T’S NOT often that an art collector chooses his kitchen to show off treasures from his travels, but Roger Featherstone is no ordinary collector. The art deco enthusiast felt the room which is at the heart of his home with wife Sheila, who loves to cook and entertain, was the place he would spend most time enjoying a stunning sent of ornaments and artwork of this productive early 20th century period.
To underpin and showcase the collection, however, the Featherstones wanted to create a period feature within the fixturing themselves. So they turned to Neil Lerner, whose kitchen design talents are informed by his training at St Martin’s School of Art.
Lerner put designer Eve Turner on the case and she proposed Venetian mask motifs, evoking the early 20th century as a striking theme.
Although they had originally envisaged fashion designs by the famous art deco illustrator Erté as a motif, the Featherstones were won over by the masks from Master Products and decided to go for a splashback made up of four masks, sand-carved into low-iron glass and signed by the artist.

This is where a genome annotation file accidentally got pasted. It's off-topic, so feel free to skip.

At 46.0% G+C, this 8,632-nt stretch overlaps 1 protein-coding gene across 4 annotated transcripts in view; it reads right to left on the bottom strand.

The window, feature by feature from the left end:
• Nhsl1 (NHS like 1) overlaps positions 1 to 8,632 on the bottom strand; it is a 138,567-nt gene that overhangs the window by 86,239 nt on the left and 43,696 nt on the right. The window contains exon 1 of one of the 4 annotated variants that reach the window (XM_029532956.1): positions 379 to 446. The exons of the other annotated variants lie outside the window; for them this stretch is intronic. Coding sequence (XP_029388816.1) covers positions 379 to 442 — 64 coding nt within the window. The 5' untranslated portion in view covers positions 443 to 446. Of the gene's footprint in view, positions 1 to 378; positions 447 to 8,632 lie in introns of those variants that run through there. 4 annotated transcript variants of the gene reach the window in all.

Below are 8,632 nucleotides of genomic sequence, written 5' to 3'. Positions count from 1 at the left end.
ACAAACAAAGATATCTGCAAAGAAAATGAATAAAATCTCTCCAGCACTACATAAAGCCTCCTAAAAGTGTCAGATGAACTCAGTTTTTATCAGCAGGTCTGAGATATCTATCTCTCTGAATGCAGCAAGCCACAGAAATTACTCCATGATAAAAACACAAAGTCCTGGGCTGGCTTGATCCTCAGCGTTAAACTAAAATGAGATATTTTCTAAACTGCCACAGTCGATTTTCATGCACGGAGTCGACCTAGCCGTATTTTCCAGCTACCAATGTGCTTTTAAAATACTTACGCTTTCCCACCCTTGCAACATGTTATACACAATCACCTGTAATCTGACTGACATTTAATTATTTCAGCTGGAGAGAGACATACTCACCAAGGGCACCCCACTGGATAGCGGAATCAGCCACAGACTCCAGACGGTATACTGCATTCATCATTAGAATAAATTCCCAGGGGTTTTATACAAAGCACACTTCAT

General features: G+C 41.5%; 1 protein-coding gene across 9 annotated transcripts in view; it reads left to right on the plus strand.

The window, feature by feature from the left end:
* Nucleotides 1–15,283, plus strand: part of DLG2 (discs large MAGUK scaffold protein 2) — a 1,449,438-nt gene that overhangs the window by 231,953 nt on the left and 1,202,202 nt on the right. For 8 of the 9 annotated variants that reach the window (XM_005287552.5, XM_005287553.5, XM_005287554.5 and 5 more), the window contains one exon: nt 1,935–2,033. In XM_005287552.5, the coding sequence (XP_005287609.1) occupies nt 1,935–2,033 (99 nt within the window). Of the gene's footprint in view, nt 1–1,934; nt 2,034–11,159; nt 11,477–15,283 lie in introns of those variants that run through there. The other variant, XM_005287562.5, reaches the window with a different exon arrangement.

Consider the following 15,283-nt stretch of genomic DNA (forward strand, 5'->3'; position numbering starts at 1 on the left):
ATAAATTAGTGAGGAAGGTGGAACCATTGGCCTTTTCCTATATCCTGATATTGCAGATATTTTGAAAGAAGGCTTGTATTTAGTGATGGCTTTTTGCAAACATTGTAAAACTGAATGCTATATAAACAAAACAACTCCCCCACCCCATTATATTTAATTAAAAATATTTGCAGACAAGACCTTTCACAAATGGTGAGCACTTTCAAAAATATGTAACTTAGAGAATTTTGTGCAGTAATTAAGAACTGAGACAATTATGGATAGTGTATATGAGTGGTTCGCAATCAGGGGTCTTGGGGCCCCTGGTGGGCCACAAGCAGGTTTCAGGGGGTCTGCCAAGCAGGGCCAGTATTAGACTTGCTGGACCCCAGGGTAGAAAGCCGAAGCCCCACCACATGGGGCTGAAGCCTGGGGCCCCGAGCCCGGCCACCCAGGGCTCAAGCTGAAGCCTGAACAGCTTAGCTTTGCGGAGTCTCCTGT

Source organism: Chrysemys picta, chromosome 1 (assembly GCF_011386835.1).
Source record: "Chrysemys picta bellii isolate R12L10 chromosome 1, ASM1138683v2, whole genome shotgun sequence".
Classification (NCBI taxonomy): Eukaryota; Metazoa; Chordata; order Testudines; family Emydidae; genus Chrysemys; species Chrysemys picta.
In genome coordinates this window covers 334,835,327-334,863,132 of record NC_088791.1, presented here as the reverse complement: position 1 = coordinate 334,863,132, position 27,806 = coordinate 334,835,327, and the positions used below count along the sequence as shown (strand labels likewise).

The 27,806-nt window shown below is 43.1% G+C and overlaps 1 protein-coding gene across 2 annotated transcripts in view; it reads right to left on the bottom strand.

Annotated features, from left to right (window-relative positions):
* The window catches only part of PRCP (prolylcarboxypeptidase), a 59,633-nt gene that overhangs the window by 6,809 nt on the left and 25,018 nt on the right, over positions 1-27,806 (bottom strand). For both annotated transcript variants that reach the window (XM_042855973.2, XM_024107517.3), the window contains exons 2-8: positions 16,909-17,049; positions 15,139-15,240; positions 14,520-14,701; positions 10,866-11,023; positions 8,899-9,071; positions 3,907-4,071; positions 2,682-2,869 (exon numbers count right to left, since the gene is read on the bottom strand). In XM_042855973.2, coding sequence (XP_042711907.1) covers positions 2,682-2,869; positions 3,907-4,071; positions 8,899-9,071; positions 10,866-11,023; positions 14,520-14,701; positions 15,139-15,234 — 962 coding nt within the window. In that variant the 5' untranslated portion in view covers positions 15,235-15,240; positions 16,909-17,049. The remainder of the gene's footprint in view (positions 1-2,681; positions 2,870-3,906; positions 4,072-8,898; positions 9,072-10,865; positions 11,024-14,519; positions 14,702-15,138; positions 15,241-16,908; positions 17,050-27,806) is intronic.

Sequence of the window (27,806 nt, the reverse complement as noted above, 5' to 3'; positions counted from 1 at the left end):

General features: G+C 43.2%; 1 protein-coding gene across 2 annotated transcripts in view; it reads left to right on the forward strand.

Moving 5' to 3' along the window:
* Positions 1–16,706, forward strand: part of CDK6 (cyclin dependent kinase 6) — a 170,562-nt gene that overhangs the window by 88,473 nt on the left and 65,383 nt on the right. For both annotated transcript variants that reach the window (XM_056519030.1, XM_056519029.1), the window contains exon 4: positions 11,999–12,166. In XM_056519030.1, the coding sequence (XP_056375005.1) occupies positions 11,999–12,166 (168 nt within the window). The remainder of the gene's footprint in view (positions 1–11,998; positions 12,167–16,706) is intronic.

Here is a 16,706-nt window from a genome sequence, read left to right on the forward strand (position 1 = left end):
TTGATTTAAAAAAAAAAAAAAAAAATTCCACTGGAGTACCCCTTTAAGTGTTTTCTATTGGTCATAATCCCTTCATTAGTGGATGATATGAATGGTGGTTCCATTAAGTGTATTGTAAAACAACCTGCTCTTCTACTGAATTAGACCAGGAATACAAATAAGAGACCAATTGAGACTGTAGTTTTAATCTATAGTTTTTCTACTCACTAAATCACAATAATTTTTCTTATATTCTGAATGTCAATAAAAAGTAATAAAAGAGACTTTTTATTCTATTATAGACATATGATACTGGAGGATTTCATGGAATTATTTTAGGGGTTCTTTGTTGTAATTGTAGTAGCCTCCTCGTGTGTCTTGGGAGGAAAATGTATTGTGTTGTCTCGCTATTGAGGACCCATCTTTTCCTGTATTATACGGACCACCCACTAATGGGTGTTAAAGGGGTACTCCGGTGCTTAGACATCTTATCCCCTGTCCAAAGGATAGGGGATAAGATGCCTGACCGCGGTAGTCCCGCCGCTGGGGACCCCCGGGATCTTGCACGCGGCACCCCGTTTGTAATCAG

Lerner added subtle LED lighting on the edges to pick up the engraving and the etching, so the splashback shines out as a focal point of the kitchen ever evening when the couple gathers with their family.
Turner picked up the art deco feeling as far as possible with the use of mirrored-surface, high-gloss veneers and lacquers — this was an era of high shine. The kitchen was shaped to emulate 1930s style but in a contemporary setting, using cabinets of high-gloss magnolia paired with Terra oak in a high-gloss veneer. Worktops are of ivory Caesarstone.
The Neil Lerner studio is increasingly being called upon to design dining and living spaces adjacent to today’s open-plan kitchens, and the Featherstone’s home was no exception. Turner designed reproduction art deco sideboards for these rooms and helped in choosing appropriate wallpaper, coving and skirting-boards to faithfully evoke the period.